I use the phrase "scary fairy book with no fairies" when I describe this book to customers.  McMahon offers her read a fairly mundane explanation to the meat of the book, but then blows it all up in the reader's face right at the end.

 World War Z by Max Brooks
Taking a cliche subject and making it normal isn't the only thing Brooks does right in this oral history novel.  The characters and their "realness" get into your head so easily that every bump in your house becomes a zombie.  Don't read if you live in a bumpy house.

 Mister B. Gone by Clive Barker

The audio version of this book is narrated by Doug Bradley.  Not familiar?  He is Pinhead from The Hellraiser films.  A sort of light and gravelly voice fit to read horror novels.  The first person narrator is Mister B, a demon trapped within the book.  The story becomes an almost pleasant history, but all the while, Mister B is becoming more upset that the reader isn't burning the book (the first thing he asked the reader to do, not to read).

So why did this scare me?  At the end of disc five, Mister B was telling me that he was behind me and was going to cut my throat.  It was pretty violent.  But then he paused, and the disc ended.  I switched it with the sixth disc, and Mister B said, "I'm behind you."  And my car's disc player was suddenly unable to read the disc and ejected it.  I pulled over and looked behind me.  No fictional (?) minor devil.  Then I looked at
the disc.  No scratches.  I opted to listen to NPR for the rest of my drive.


TC Tidbit: P. D. James Writes Jane Austin Sequel

Read the Seattle Times article about it here.

Tuesday, October 25, 2011

"What IS it about Murakami?" Andrea K. Asks and Answers The Question Here

The year is 1984 and the city is Tokyo.

 A young woman named Aomame follows a taxi driver’s enigmatic suggestion and begins to notice puzzling discrepancies in the world around her. She has entered, she realizes, a parallel existence, which she calls 1Q84 —“Q is for ‘question mark.’ A world that bears a question.” Meanwhile, an aspiring writer named Tengo takes on a suspect ghostwriting project. He becomes so wrapped up with the work and its unusual author that, soon, his previously placid life begins to come unraveled.

As Aomame’s and Tengo’s narratives converge over the course of this single year, we learn of the profound and tangled connections that bind them ever closer: a beautiful, dyslexic teenage girl with a unique vision; a mysterious religious cult that instigated a shoot-out with the metropolitan police; a reclusive, wealthy dowager who runs a shelter for abused women; a hideously ugly private investigator; a mild-mannered yet ruthlessly efficient bodyguard; and a peculiarly insistent television-fee collector.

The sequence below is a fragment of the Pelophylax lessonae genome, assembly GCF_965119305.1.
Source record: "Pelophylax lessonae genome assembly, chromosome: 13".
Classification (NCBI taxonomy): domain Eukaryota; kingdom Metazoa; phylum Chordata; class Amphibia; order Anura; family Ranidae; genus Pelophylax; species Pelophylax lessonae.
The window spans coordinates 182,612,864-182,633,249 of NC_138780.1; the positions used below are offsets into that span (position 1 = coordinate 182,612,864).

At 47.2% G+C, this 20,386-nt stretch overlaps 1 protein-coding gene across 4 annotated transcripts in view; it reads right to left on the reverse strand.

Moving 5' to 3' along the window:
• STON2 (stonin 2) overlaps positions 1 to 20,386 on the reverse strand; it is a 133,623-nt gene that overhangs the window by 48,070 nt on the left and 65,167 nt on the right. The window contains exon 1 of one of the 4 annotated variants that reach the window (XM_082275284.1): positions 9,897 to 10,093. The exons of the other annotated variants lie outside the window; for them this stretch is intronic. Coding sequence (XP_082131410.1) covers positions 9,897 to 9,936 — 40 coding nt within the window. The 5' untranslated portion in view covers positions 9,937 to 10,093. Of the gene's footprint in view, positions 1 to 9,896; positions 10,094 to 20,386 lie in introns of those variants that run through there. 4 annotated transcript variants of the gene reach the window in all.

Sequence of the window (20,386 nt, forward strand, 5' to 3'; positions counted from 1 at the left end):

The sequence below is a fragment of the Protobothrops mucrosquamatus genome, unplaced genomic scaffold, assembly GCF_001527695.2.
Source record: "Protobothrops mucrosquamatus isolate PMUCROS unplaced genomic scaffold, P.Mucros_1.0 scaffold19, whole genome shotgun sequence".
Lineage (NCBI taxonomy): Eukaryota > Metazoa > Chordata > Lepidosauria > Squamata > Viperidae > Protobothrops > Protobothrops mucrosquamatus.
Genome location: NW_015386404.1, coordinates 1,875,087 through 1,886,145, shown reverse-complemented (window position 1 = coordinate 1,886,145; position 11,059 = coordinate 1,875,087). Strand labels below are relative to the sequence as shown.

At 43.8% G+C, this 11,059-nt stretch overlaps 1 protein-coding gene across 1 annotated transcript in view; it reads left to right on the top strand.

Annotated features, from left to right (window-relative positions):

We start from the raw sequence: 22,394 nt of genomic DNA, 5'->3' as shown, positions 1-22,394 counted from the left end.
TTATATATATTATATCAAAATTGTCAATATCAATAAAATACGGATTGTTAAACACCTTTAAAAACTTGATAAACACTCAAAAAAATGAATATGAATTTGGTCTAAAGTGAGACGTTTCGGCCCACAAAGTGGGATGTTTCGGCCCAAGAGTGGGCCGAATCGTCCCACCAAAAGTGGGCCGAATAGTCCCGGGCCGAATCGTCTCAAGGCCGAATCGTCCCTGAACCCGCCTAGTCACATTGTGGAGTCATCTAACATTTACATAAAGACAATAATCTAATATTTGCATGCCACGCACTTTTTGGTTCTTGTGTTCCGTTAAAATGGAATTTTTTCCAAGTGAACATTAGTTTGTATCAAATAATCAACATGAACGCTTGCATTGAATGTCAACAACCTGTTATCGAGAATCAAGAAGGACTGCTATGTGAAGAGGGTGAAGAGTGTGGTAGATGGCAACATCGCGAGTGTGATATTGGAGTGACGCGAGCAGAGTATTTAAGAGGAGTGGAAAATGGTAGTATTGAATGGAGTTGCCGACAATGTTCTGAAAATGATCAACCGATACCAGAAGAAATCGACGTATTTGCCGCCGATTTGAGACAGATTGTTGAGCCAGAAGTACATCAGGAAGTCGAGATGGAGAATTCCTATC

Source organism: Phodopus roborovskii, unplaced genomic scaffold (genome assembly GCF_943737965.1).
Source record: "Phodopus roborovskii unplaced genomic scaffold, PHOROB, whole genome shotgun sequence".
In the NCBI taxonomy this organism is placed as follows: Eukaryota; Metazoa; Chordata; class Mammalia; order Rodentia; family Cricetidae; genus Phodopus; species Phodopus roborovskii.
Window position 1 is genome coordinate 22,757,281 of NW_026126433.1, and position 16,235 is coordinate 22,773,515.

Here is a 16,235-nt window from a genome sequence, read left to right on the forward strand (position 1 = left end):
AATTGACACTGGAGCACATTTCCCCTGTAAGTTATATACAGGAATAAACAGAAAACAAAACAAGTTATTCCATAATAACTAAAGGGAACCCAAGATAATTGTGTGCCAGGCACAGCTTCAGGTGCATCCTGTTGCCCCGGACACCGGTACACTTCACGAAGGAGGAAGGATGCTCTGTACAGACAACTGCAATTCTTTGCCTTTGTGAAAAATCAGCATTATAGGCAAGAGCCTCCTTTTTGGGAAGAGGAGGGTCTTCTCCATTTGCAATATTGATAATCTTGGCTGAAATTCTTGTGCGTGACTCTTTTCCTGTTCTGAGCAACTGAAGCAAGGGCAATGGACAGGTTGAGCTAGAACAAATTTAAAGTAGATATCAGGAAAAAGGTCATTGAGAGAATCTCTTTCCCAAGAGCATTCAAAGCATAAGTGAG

A love story, a mystery, a fantasy, a novel of self-discovery, a dystopia to rival George Orwell’s—1Q84 is Haruki Murakami’s most ambitious undertaking yet: an instant best seller in his native Japan, and a tremendous feat of imagination from one of our most revered contemporary writers.

Andrea K says:
"What is it about Haruki Murakami?  What inspires the legions of devotes fans around the world for this acclaimed Japanese author? His novels are both surreal and humorous, accessible despite their themes of loneliness and alienation.  Despite the Japanese settings, Western culture permeates the characters and their tastes. During the latest round of Nobel Prizes, London bookmakers gave him 9/1 odds to win the fiction prize. Here at the Tattered Cover, our fiction buyer received one advanced copy from the publisher, and had to hold a drawing to see which employee could read it first.  If Mr Murakami ever comes here for a book signing, at least every TC employee would eagerly show up to get their copies of The Wind-up Bird Chronicle signed.

The latest novel from  Murakami, 1Q84, is a sprawling epic and a veiled homage to George Orwell's 1984.  Selling a whopping 4 million copies in Japan [it was published as a trilogy in Japan], it is another example of Murakami's amazing talent.  Considered by Japanese critics to be his magnum opus, one quote from the Japan Times stating that it 'may become a mandatory read for anyone trying to get grips with contemporary Japanese culture.'  After impatiently waiting 2 years for the English language translation, his fans will finally be rewarded on October 25th.

It is set in a parallel word  that looks remarkably like Japan set in 1984,  except  for the two moons hanging in the sky.  Against this back drop, the lives of two solitary people play out.   Aomame, a young woman stuck in a traffic jam, takes the advice of her cab driver and leaves the cab for an emergency exit on the freeway. Once she descends the stairs, she enters the world of 1Q84.   Tengo, an aspiring writer, is given the job of ghostwriting a  teenage girl's mysterious fantasy novel. The book becomes a bestseller, and draws the attention of an ominous religious cult.  So begins their alternate lives,  aided and abetted by the teenage girl, the religious cult, hit men and private detectives.   Their lives at first seem unconnected, but nothing is quite that simple in a Murakami book.

Expect to hear a lot about 1Q84, one of the most anticipated novels of the fall season, and expect it to show up on many critics' best-of lists by the end of the year.  Do yourself a favor: even if you don't read 1Q84,  read any of Murakami's novels.  You will be smitten, like the rest of us here at the Tattered Cover."